In the distance is Pointe au Père. You can just make out the lighthouse and quai.
My father knows this place. Ships bound inland on the St Lawrence Seaway would pick up river pilots at Pointe au Père. Ships outbound headed to sea would drop the pilots here.
Getting here meant meant as much to me as getting to the Pilot Buoy off of San Francisco Bay, a place familiar to not only my father, but my grandfather as well. Fair to say it runs in the blood.
My father’s ship was carrying troops back, and immigrants to Canada. On the return trip seaward, his ship passed the one carrying my mother to Montreal. Working in the Dutch Foreign Service, she was bound for the Dutch Embassy in Ottawa. Fair to say ships passing in the dark.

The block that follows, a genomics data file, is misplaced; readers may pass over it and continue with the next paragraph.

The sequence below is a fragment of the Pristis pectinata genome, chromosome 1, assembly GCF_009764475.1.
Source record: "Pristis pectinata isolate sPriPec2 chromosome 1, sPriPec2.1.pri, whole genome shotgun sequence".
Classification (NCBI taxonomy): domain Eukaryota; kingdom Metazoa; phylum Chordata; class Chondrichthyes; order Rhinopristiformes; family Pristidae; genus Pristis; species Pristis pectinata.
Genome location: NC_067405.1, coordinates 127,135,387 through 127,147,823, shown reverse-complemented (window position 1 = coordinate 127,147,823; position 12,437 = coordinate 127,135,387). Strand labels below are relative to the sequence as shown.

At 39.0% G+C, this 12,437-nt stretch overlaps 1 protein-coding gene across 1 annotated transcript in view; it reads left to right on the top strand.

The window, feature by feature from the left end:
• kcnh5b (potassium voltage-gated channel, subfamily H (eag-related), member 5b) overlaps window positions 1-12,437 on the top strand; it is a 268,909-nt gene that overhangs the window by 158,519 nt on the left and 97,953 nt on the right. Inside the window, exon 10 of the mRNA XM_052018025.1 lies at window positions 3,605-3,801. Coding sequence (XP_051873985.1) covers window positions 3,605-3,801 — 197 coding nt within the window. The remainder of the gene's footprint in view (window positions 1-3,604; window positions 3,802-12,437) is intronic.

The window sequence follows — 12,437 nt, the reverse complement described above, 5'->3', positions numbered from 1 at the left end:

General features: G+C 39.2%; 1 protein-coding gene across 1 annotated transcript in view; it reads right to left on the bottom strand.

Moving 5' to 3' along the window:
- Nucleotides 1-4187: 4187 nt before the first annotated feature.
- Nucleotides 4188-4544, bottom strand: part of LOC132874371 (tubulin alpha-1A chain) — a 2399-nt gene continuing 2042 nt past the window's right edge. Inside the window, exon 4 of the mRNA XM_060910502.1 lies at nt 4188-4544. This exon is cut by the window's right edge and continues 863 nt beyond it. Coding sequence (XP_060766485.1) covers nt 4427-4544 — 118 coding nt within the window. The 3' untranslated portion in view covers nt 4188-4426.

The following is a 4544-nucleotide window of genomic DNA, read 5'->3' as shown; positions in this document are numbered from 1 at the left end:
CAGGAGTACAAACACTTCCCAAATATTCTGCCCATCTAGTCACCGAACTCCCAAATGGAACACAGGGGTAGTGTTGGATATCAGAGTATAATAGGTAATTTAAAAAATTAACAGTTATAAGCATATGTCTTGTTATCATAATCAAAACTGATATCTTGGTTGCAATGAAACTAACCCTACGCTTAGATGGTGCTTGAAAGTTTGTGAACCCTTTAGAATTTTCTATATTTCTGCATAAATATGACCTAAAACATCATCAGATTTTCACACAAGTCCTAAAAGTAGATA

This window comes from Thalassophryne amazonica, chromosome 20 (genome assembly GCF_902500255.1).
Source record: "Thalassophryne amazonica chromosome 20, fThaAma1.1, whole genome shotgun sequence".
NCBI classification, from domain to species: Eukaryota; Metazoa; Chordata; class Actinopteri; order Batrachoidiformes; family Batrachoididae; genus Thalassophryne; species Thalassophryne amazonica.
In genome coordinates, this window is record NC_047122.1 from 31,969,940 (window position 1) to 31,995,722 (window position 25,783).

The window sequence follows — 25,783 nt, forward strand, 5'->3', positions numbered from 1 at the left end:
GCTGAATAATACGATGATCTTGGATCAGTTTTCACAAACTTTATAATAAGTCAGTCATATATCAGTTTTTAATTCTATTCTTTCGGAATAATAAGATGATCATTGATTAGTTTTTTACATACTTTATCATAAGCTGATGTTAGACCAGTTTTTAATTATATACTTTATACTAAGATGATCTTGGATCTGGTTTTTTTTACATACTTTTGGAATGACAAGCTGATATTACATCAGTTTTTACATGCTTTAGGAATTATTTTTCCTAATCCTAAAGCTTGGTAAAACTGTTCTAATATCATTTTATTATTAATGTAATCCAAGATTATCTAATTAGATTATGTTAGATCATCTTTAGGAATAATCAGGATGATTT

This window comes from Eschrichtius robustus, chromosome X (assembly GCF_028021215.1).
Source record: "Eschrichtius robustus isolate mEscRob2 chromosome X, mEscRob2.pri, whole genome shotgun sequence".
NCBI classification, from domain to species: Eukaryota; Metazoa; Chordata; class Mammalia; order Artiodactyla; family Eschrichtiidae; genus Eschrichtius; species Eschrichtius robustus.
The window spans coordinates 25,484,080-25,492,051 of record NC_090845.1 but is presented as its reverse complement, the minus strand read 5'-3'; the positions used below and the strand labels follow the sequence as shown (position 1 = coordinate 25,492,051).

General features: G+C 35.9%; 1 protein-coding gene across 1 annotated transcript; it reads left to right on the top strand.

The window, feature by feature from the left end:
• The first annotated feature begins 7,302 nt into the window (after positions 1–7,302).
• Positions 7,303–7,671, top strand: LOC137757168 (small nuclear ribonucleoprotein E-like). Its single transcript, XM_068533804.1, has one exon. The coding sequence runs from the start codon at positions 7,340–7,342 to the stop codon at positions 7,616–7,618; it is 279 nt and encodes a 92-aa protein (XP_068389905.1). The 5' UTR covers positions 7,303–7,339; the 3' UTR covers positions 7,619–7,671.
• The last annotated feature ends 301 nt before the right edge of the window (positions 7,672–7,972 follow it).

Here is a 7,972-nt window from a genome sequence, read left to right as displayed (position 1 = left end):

Far from home, at a place I had never been and may very well never see again, I felt on familiar ground. My father and mother had both passed this place. Their own paths now lost in the wakes of a thousand thousand other ships. My own path on the shoulder of Highway 134 equally indistinct. Nonetheless, familiar to me now just as it is to my father who passed here the better part of 70 years ago.